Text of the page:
resetting the integral value calculated by the negative-integral calculation to zero when a difference between the actual control value and the desired control value is larger than a predetermined positive threshold value; or
resetting the integral value calculated by the positive-integral calculation to zero when the difference is less than a predetermined negative threshold value.
15. A control method using a servo controller for assisting steering operation of a vehicle so that the vehicle travels keeping a predetermined position in a travel lane, comprising the steps of:
detecting an offset, which is a deviation of a position of the vehicle from a desired position in the travel lane;
performing a positive-integral calculation in which an integral calculation of the offset detected is performed, and in which, when a resulting offset integral value is positive, the integral calculation is continued;
performing a negative-integral calculation in which an integral calculation of the offset detected is performed, and in which, when a resulting offset integral value is negative, the integral calculation is continued;
making a selection of which one of the positive-integral calculation and the negative-integral calculation is used when control is performed so that the position of the vehicle in the travel lane coincides with the desired position;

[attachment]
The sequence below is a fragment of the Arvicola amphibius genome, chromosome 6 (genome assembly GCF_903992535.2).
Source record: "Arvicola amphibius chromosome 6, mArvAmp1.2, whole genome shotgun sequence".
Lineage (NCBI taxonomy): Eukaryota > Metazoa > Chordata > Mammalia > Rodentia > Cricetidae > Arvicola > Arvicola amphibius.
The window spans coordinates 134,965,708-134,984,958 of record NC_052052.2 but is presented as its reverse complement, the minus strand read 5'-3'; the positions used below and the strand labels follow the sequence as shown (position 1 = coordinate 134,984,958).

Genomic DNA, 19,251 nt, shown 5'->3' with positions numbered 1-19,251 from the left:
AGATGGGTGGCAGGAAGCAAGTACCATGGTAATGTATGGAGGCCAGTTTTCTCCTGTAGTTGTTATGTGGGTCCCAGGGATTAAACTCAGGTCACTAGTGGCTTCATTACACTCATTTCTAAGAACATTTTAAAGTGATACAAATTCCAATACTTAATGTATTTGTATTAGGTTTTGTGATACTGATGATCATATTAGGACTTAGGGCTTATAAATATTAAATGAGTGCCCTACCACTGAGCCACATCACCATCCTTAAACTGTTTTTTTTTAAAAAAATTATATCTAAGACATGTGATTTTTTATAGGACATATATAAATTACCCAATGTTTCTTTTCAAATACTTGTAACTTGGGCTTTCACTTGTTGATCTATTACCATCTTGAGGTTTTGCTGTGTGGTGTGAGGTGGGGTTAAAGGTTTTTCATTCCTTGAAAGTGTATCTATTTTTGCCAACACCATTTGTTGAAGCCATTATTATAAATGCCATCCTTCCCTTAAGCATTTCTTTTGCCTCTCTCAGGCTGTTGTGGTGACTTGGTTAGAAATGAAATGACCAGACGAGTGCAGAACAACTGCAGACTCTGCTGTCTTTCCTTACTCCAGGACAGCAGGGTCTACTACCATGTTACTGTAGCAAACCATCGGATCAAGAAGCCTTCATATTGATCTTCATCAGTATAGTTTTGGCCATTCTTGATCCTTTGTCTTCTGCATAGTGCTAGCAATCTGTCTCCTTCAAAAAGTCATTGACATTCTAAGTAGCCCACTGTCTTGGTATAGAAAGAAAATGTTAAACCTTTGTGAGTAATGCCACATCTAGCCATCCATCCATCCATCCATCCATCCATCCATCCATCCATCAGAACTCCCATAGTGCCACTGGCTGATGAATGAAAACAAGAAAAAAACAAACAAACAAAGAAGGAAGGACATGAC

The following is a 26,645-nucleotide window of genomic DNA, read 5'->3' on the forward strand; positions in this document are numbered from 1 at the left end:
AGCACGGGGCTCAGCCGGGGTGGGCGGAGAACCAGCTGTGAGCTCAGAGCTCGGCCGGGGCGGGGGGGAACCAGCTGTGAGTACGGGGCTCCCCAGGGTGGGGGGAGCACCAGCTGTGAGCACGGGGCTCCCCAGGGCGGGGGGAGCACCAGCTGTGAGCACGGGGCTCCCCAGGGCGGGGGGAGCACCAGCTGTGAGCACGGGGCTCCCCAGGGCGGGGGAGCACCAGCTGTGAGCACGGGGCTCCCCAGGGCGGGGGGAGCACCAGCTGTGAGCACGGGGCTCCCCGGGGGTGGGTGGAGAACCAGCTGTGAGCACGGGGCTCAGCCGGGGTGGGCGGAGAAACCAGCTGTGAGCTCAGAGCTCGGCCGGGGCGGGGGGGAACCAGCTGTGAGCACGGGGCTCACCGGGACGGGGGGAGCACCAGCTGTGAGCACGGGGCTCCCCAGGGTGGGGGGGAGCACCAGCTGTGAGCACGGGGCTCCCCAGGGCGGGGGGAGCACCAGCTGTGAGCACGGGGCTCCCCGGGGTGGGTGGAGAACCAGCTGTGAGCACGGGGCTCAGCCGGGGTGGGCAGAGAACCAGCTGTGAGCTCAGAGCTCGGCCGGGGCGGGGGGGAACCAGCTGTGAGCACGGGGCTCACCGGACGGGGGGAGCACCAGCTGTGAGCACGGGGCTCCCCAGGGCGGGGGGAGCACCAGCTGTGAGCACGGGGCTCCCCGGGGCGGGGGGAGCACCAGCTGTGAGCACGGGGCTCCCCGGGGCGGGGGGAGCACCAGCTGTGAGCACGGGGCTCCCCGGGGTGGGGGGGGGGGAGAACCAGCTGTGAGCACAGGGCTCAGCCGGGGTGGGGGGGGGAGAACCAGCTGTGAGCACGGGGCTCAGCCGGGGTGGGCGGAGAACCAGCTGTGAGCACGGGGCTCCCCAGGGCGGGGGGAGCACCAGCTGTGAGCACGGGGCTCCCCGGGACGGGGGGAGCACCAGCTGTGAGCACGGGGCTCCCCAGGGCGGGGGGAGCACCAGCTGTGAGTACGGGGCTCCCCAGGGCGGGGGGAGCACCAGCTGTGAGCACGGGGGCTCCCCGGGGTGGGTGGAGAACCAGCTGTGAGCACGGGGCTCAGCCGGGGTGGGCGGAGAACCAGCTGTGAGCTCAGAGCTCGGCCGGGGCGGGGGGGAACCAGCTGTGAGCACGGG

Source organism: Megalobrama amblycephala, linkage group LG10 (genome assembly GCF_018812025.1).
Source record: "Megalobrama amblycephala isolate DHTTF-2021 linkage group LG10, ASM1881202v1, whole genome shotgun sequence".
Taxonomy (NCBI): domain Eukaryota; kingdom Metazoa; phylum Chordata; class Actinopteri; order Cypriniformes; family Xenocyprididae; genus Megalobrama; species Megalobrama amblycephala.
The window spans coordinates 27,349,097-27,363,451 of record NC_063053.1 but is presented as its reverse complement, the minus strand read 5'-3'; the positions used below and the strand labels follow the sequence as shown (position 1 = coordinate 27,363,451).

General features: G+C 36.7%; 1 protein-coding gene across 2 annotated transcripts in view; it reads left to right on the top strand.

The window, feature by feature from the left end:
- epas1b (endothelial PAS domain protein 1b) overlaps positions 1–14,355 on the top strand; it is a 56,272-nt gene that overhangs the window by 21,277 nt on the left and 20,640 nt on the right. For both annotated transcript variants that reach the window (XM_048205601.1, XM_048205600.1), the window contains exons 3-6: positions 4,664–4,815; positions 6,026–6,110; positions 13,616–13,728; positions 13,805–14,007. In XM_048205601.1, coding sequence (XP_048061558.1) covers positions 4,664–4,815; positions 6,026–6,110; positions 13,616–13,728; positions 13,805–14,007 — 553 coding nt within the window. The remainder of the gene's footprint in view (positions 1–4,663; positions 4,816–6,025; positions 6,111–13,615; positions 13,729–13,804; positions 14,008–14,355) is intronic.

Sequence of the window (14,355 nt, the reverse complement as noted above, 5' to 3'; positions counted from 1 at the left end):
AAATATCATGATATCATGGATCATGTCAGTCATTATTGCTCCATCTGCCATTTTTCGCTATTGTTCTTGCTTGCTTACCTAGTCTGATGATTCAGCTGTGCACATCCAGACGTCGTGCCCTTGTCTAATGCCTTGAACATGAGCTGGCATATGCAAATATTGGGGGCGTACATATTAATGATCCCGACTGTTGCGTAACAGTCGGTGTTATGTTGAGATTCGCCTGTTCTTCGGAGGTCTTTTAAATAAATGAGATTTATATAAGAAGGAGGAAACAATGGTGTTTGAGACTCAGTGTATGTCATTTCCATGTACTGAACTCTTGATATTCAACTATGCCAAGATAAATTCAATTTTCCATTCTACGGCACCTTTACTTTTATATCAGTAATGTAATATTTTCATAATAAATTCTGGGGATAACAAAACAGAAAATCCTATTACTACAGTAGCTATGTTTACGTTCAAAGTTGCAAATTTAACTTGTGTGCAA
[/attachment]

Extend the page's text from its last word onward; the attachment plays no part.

performing control so that the position of the vehicle in the travel lane coincides with the desired position, using one of the positive-integral calculation and the negative-integral calculation, which has been selected;
resetting the offset integral value calculated by the positive-integral calculation to zero when the sign of the offset integral value calculated by the positive-integral calculation is negative; and
resetting the offset integral value calculated by the negative-integral calculation to zero when the sign of the offset integral value calculated by the negative-integral calculation is positive.
16. The control method according to claim 15, further comprising the step of:
making a selection of which one of the positive-integral calculation and the negative-integral calculation is used, on the basis of the position of the vehicle in the travel lane and the desired position.
17. The control method according to claim 16, further comprising the steps of:
selecting the positive-integral calculation when a difference between the position of the vehicle in the travel lane and the desired position is larger than a predetermined positive threshold value; and